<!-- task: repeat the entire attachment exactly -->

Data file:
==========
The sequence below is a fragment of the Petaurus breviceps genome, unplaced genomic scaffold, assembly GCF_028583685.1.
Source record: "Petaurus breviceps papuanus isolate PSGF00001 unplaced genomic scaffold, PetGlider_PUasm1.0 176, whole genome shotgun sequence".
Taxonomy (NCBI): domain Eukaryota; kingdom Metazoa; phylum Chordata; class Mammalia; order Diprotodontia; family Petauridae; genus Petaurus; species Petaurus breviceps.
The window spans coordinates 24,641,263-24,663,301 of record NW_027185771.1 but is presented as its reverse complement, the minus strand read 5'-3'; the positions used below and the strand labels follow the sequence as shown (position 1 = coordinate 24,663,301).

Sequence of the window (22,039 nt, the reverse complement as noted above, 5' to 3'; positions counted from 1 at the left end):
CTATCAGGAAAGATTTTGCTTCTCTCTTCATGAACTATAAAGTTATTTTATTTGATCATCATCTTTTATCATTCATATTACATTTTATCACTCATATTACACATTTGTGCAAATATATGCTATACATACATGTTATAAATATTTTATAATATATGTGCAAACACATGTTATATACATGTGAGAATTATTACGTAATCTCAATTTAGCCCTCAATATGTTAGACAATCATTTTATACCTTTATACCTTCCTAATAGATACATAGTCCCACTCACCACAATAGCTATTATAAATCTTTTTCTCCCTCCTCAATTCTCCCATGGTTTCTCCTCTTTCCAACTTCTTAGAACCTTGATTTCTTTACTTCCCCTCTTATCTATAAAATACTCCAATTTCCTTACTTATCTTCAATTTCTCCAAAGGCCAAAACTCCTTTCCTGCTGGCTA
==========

The sequence below is a fragment of the Petaurus breviceps genome, unplaced genomic scaffold, assembly GCF_028583685.1.
Source record: "Petaurus breviceps papuanus isolate PSGF00001 unplaced genomic scaffold, PetGlider_PUasm1.0 176, whole genome shotgun sequence".
Taxonomy (NCBI): domain Eukaryota; kingdom Metazoa; phylum Chordata; class Mammalia; order Diprotodontia; family Petauridae; genus Petaurus; species Petaurus breviceps.
The window spans coordinates 24,641,263-24,663,301 of record NW_027185771.1 but is presented as its reverse complement, the minus strand read 5'-3'; the positions used below and the strand labels follow the sequence as shown (position 1 = coordinate 24,663,301).

Sequence of the window (22,039 nt, the reverse complement as noted above, 5' to 3'; positions counted from 1 at the left end):
CTATCAGGAAAGATTTTGCTTCTCTCTTCATGAACTATAAAGTTATTTTATTTGATCATCATCTTTTATCATTCATATTACATTTTATCACTCATATTACACATTTGTGCAAATATATGCTATACATACATGTTATAAATATTTTATAATATATGTGCAAACACATGTTATATACATGTGAGAATTATTACGTAATCTCAATTTAGCCCTCAATATGTTAGACAATCATTTTATACCTTTATACCTTCCTAATAGATACATAGTCCCACTCACCACAATAGCTATTATAAATCTTTTTCTCCCTCCTCAATTCTCCCATGGTTTCTCCTCTTTCCAACTTCTTAGAACCTTGATTTCTTTACTTCCCCTCTTATCTATAAAATACTCCAATTTCCTTACTTATCTTCAATTTCTCCAAAGGCCAAAACTCCTTTCCTGCTGGCTA